[Python-Dev] Status of the fix for the hash collision vulnerability

Guido van Rossum guido at python.org
Sun Jan 15 17:10:54 CET 2012

On Sun, Jan 15, 2012 at 6:30 AM, Stefan Behnel <stefan_ml at behnel.de> wrote:

> Terry Reedy, 14.01.2012 06:43:
> > On 1/13/2012 8:58 PM, Gregory P. Smith wrote:
> >
> >> It is perfectly okay to break existing users who had anything depending
> >> on ordering of internal hash tables. Their code was already broken.
> >
> > Given that the doc says "Return the hash value of the object", I do not
> > think we should be so hard-nosed. The above clearly implies that there is
> > such a thing as *the* Python hash value for an object. And indeed, that
> has
> > been true across many versions. If we had written "Return a hash value
> for
> > the object, which can vary from run to run", the case would be different.
> Just a side note, but I don't think hash() is the right place to document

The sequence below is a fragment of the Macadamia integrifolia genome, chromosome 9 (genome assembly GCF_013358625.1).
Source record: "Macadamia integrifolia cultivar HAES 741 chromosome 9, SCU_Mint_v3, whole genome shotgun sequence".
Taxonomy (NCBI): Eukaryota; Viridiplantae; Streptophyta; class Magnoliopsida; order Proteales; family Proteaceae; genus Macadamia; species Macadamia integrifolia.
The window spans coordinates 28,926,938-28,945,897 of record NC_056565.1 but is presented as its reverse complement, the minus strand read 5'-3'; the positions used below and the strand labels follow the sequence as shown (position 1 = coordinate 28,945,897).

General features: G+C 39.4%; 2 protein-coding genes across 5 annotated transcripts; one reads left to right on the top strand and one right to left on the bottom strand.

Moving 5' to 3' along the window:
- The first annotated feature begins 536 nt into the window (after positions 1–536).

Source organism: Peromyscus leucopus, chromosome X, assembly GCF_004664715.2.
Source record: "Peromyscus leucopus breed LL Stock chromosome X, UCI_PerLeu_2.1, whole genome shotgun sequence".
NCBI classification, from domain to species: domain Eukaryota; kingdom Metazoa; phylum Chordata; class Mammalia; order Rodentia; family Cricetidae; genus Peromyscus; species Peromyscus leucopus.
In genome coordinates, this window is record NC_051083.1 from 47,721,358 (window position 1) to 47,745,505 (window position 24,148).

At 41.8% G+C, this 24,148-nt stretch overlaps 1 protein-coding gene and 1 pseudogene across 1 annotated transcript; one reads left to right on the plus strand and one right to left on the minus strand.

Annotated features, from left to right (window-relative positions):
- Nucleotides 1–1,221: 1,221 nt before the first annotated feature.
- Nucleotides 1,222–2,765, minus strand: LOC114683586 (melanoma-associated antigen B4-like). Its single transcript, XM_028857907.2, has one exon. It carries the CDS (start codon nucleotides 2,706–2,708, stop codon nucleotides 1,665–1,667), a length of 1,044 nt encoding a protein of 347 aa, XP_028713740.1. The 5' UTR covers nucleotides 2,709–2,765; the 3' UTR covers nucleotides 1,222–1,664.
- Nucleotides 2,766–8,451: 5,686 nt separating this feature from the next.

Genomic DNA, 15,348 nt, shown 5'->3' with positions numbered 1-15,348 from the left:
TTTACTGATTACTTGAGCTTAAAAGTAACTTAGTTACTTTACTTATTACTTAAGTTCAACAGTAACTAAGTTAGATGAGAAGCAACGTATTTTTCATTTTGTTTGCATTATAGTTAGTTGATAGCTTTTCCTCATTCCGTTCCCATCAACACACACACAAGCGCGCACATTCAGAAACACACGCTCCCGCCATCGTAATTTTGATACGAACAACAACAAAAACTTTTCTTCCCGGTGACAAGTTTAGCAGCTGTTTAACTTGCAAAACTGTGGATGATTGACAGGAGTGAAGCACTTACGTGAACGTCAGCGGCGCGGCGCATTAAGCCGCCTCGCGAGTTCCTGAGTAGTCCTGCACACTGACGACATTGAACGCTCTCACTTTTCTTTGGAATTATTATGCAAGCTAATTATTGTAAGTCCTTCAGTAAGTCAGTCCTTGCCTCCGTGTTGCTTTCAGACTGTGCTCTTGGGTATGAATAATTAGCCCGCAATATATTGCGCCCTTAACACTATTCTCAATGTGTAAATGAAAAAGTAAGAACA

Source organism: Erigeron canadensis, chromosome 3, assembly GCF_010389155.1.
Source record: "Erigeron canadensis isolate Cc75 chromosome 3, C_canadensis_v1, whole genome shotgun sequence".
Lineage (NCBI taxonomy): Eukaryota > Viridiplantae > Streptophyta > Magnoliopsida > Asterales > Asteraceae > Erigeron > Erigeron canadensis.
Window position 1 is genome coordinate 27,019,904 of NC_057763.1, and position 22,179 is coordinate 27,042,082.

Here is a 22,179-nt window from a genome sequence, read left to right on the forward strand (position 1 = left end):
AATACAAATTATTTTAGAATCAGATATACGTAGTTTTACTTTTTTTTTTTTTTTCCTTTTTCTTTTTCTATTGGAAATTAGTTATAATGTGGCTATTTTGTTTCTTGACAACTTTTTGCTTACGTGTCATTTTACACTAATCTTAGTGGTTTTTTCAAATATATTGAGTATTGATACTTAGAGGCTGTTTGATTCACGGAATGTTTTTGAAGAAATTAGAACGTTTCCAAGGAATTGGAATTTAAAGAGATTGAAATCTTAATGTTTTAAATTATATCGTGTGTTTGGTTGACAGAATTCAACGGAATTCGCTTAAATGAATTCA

> this.

You mean we shouldn't document that the hash() of a string will vary per

> Hashing is a protocol in Python, just like indexing or iteration.
> Nothing keeps an object from changing its hash value due to modification,

Eh? There's a huge body of cultural awareness that only immutable objects
should define a hash, implying that the hash remains constant during the
object's lifetime.

> and that would even be valid in the face of the usual dict lookup
> invariants if changes are only applied while the object is not referenced
> by any dict.

And how would you know it isn't?

> So the guarantees do not depend on the function hash() and may
> be even weaker than your above statement.

There are no actual guarantees for hash(), but lots of rules for
well-behaved hashes.

--Guido van Rossum (python.org/~guido)
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